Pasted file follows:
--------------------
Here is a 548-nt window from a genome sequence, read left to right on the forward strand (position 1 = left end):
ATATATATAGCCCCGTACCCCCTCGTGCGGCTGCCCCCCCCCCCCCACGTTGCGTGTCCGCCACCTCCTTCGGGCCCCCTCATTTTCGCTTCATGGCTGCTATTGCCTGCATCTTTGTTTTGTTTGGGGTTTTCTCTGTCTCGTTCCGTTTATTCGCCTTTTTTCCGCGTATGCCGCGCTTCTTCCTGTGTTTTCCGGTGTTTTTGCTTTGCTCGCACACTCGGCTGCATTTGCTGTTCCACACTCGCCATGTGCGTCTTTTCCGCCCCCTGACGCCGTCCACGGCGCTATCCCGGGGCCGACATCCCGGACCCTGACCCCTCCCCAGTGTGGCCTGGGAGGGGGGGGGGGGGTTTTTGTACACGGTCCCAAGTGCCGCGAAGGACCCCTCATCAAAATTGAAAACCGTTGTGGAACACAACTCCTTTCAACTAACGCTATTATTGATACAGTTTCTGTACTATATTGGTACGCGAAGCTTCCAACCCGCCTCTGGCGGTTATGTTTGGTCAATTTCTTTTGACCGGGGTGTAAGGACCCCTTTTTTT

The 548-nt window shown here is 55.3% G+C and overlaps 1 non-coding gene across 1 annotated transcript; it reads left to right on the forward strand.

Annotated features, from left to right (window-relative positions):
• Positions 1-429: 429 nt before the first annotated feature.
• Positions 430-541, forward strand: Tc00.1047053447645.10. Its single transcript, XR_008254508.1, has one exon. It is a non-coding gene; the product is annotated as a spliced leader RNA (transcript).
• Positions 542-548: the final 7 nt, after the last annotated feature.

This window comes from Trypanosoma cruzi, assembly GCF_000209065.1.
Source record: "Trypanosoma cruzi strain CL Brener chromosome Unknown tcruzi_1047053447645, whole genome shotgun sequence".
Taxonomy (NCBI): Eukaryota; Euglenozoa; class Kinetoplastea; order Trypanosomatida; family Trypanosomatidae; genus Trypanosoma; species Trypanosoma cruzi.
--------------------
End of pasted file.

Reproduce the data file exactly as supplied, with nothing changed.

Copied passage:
Here is a 548-nt window from a genome sequence, read left to right on the forward strand (position 1 = left end):
ATATATATAGCCCCGTACCCCCTCGTGCGGCTGCCCCCCCCCCCCCACGTTGCGTGTCCGCCACCTCCTTCGGGCCCCCTCATTTTCGCTTCATGGCTGCTATTGCCTGCATCTTTGTTTTGTTTGGGGTTTTCTCTGTCTCGTTCCGTTTATTCGCCTTTTTTCCGCGTATGCCGCGCTTCTTCCTGTGTTTTCCGGTGTTTTTGCTTTGCTCGCACACTCGGCTGCATTTGCTGTTCCACACTCGCCATGTGCGTCTTTTCCGCCCCCTGACGCCGTCCACGGCGCTATCCCGGGGCCGACATCCCGGACCCTGACCCCTCCCCAGTGTGGCCTGGGAGGGGGGGGGGGGGTTTTTGTACACGGTCCCAAGTGCCGCGAAGGACCCCTCATCAAAATTGAAAACCGTTGTGGAACACAACTCCTTTCAACTAACGCTATTATTGATACAGTTTCTGTACTATATTGGTACGCGAAGCTTCCAACCCGCCTCTGGCGGTTATGTTTGGTCAATTTCTTTTGACCGGGGTGTAAGGACCCCTTTTTTT

The 548-nt window shown here is 55.3% G+C and overlaps 1 non-coding gene across 1 annotated transcript; it reads left to right on the forward strand.

Annotated features, from left to right (window-relative positions):
• Positions 1-429: 429 nt before the first annotated feature.
• Positions 430-541, forward strand: Tc00.1047053447645.10. Its single transcript, XR_008254508.1, has one exon. It is a non-coding gene; the product is annotated as a spliced leader RNA (transcript).
• Positions 542-548: the final 7 nt, after the last annotated feature.

This window comes from Trypanosoma cruzi, assembly GCF_000209065.1.
Source record: "Trypanosoma cruzi strain CL Brener chromosome Unknown tcruzi_1047053447645, whole genome shotgun sequence".
Taxonomy (NCBI): Eukaryota; Euglenozoa; class Kinetoplastea; order Trypanosomatida; family Trypanosomatidae; genus Trypanosoma; species Trypanosoma cruzi.